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CHEYENNE -- The Wyoming House defeated a bill Tuesday that would have extended protections in the workplace, in schools and other aspects of life to gay and transgender people.

The defeat is a blow to the gay civil rights movement that was bolstered by an October court ruling that allowed same-sex couples to marry in Wyoming.

Senate File 115 failed, with 33 opposing it, 26 supporting it and one lawmaker excused.

The bill would have added “sexual orientation or gender identity” to a handful of state laws that protect people regardless of their race, creed, age, pregnancy, disability and other classes.


Before the bill was defeated, Rep. Mike Madden, R-Buffalo, sponsored a successful amendment that changed the bill significantly. The change deleted several sections in the original bill. The result was that gays and transgender people, or the children of such families, could be discriminated against when qualifying to serve on juries; in parks, public bathrooms and other so-called public accommodations; in child care; in serving on the Wyoming Veterans’ Commission; at charter schools, preschools, kindergartens and first grades, among other areas of state law.

Saved in the amendment were measures prohibiting paying employees less for the same work and hiring, firing, promoting or demoting on a discriminatory basis.

Madden said he received over 1,000 emails from people for and against the bill. He thought the amendment was a solid compromise.


Opponents to the bill said it was either unneeded or that it infringed upon religious rights.

The Wyoming Department of Workforce Services has received about 40 complaints of discrimination and violence over the past four years from gay and transgendered people. Rep. Marti Halverson, R-Etna, said the behavior was heinous, but it's difficult to legislate behavior.

“Ten complaints a year borders on anecdotal,” she said.

Rep. Nathan Winters, R-Thermopolis, opposed the bill on religious grounds. The lawmaker and minister said freedom of conscience was violated with SF115.

“Let this state remain a bastion of liberty,” he said.

Other lawmakers said being gay or transgender is a choice.

Rep. Allen Jaggi, R-Lyman, said definitions in the bill for words such as “gender identity” and “sexual orientation” were based on “a changeable self-perception of the persons making the claims of discrimination."

“Whether it’s you’re gay or lesbian, or if it’s transgender or however you want to say, it’s their choice,” Rep. Roy Edwards, R-Gillette.

Some supporters such as Rep. Eric Barlow, R-Gillette, said he could support the bill with the Madden amendment, but he could not before.

Barlow said his mother, an immigrant with dark skin, experienced discrimination when moving to northeastern Wyoming 50 years ago.

“Folks, this is real stuff,” he said.

House Speaker Kermit Brown, R-Laramie, said the bill comes down to whether a person can do the job.

“The good Lord didn’t put us on Earth to denigrate each other,” he said.

Brown disagreed that being gay is a life choice. He reminded lawmakers that everyone knows someone who is gay or transgender, and there are more.

“I’m telling you, they’re in the closet," he said. "They're in the shadows."

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It's hard not to take the vote personally, said Wyoming Equality Chairman Jeran Artery, who was involved in a group that supported the bill called Protect Working Wyoming.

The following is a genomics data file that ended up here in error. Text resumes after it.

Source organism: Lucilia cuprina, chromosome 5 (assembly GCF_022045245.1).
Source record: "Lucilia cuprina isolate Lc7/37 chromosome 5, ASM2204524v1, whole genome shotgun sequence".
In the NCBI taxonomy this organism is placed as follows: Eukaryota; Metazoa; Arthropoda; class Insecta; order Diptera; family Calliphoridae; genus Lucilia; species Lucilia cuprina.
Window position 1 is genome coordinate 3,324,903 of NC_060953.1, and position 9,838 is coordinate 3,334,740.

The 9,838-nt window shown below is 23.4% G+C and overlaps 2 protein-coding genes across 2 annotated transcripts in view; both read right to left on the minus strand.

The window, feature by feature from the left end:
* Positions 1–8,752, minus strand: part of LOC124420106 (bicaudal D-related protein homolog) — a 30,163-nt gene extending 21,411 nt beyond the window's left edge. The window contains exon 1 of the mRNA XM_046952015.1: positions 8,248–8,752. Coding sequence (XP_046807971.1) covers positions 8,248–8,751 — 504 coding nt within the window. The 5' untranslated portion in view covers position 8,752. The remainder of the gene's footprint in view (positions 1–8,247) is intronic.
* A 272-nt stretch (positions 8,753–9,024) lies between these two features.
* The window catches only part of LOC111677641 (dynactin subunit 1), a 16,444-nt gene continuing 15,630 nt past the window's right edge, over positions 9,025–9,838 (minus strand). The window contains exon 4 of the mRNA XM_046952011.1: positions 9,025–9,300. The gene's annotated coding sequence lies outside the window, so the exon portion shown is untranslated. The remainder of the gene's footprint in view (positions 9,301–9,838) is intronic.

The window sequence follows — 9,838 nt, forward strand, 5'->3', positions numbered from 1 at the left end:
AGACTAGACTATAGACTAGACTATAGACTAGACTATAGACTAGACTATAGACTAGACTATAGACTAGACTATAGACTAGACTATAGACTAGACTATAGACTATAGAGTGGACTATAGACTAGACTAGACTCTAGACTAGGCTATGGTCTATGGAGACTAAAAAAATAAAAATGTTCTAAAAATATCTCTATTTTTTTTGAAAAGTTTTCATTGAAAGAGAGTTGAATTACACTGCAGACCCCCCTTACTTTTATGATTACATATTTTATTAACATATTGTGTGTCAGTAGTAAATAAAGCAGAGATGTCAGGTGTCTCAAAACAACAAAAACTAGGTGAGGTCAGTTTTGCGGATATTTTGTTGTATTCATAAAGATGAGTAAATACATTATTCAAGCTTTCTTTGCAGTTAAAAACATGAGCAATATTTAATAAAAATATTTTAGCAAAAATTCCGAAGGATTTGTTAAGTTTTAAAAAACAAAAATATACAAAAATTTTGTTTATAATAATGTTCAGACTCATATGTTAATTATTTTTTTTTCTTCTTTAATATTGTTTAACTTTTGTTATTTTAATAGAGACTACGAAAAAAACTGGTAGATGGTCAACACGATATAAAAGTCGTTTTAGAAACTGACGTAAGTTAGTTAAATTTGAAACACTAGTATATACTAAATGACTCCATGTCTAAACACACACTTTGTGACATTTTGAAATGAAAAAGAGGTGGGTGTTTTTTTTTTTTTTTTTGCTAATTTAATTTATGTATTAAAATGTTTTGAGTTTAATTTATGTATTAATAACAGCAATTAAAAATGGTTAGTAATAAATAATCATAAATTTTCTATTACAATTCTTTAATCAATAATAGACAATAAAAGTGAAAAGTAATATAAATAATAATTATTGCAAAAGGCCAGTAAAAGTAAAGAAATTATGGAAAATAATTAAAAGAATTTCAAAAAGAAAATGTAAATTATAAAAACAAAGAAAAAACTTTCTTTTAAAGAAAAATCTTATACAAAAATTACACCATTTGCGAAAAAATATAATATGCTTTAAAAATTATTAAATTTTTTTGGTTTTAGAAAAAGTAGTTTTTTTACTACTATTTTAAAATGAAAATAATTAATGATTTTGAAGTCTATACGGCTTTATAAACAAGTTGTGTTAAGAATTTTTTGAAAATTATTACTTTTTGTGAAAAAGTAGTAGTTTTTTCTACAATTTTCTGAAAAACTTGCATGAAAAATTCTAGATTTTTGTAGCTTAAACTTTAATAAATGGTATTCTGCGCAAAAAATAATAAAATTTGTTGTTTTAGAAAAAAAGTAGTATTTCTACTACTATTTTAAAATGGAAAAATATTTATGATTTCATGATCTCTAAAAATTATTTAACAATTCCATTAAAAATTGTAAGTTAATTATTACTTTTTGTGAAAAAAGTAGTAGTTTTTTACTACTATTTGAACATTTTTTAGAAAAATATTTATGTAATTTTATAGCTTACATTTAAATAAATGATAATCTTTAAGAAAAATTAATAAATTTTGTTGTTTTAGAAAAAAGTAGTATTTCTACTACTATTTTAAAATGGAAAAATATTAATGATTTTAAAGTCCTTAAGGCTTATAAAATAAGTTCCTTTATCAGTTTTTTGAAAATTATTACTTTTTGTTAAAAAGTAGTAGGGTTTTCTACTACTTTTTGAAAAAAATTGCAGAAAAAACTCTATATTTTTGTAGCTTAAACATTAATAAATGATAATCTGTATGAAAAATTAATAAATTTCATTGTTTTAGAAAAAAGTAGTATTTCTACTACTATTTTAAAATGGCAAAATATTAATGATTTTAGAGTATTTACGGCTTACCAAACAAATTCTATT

“I’m just trying to focus on the progress and how many amazing senators and representatives stepped up to support the bill, and spoke so eloquently,” he said. “I really thought Speaker Brown’s comments really hit the nail on the head.”

After the vote, Artery tweeted he was looking for real estate in Fort Collins, Colorado,  which he later said was a joke.

“It is tempting, though. It’s so frustrating,” he said. “There’s a lot of us in Wyoming who are very lucky to work for great businesses that have those protections in place. I’m one of them. But at Wyoming Equality, we hear the heartbreaking stories. For people to say this is not important and not necessary and it’s OK for these individuals to be discriminated against, to literally be tortured on the job, I just don’t understand that logic.”

Artery said he will continue to fight for an anti-discrimination bill in Wyoming.

Liz Brimmer, who helped organize a business group called Compete Wyoming, which advocated for the bill, said she was disappointed by the vote but proud of lawmakers who stood in support.

“We are grateful for the strong and broad support we had from all across Wyoming – families, industries, businesses, faith leaders and wonderful residents who believe we are the Equality State,” she said.

Jason Marsden, executive director of the Matthew Shepard Foundation, said in a statement the organization hears from people in Wyoming who are fired.

The foundation started in honor of Matthew Shepard, a 21-year-old man who was murdered for being gay in Laramie in 1998.

“Opponents of this bill assured us they love everyone like a brother or sister, but a picture of a same-sex wedding on a personal cellphone can warrant someone being fired with no recourse at all,” he said. “We know Wyoming constantly defies stereotypes and picks its own course. The sad surprise to us today was that 60 good people got divided and derailed in floor debate on the verge of standing up for their hardy, determined fellow citizens who face this kind of injustice.”

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Reach political reporter Laura Hancock at 307-266-0581 or at Follow her on Twitter: @laurahancock.